To determine whether reversal of hypoxia slows the progression of neuropathy.
Cohort study with a mean follow-up of 19.2 months.
Institutional and private hospital.
A volunteer sample of 55 patients with diabetes (mean age, 62 years; range, 30-74 years; mean duration of diabetes, 21 years; range, 1-57 years) requiring lower-extremity arterial bypass. Twenty-one successfully treated patients were reexamined at the conclusion of the study. Neuropathy and hypoxia were assessed the day before the operation and during the follow-up visit.
Lower-extremity arterial reconstruction.
Main Outcome Measures:
Peroneal nerve conduction velocity and transcutaneous oxygen tension.
In the leg operated on, the peroneal nerve conduction velocity remained unchanged during the follow-up period (preoperative, mean [±SD] 35.79±6.02 vs postoperative 35.33±7.51 m/s; P>.05), but deteriorated in the leg not operated on (36.68±6.22 vs 33.64±7.30 m/s; P<.05, Wilcoxon signed rank test). Transcutaneous oxygen tension increased in the revascularized extremity (mean [±SD] 40.62±24.76 vs 66.73±14.89 mm Hg) but remained unchanged in the leg not operated on (56.76±17.07 vs 62.00±15.66 mm Hg; P>.05). Of the entire cohort, 5 patients died during the study period. Graft occlusion occurred in 10 (17%) of 59 extremities. Subset analysis disclosed that the preoperative transcutaneous oxygen tension was significantly higher in the successfully revascularized extremities (41.98±23.58 vs 24.10±21.50 mm Hg; P<.001).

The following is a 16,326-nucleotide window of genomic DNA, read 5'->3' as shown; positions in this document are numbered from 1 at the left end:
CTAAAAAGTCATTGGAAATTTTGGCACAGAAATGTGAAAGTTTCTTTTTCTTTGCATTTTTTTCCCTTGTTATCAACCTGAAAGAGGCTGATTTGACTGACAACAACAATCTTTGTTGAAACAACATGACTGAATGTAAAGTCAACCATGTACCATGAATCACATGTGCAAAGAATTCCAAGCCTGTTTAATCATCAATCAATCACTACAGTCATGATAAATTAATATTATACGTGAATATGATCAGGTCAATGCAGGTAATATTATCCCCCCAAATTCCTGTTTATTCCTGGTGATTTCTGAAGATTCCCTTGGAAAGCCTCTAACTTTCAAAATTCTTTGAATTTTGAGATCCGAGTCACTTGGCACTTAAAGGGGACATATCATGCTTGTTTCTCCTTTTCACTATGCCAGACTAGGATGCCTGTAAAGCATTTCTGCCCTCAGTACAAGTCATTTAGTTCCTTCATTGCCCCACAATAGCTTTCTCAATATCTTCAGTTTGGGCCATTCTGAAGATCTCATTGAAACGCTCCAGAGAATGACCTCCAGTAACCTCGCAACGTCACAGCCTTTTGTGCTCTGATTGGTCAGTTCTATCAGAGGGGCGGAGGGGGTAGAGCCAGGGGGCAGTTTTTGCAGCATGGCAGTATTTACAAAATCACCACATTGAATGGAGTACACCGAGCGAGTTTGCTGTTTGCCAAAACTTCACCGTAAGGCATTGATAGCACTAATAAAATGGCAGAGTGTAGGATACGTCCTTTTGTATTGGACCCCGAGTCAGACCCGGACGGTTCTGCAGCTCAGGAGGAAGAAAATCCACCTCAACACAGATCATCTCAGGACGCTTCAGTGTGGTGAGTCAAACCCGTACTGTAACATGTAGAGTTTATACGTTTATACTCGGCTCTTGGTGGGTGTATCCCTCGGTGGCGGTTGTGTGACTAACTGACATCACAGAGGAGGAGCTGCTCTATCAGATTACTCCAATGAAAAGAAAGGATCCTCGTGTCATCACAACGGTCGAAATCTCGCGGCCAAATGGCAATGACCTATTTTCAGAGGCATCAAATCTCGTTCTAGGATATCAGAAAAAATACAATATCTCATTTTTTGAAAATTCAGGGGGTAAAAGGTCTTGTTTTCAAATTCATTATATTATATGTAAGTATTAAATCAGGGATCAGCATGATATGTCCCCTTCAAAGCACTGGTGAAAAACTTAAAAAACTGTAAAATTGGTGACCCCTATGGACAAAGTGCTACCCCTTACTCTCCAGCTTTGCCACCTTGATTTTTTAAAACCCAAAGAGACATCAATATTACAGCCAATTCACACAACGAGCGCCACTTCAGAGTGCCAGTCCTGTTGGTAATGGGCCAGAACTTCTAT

Reversal of hypoxia halts the progression of diabetic neuropathy, lending further support to the role of hypoxia in the pathogenesis of nerve destruction in diabetes mellitus. Preoperative transcutaneous oxygen tension is lower in patients with bypass failure, but the severity of neuropathy does not affect the outcome of the operation.Arch Surg. 1997;132:148-152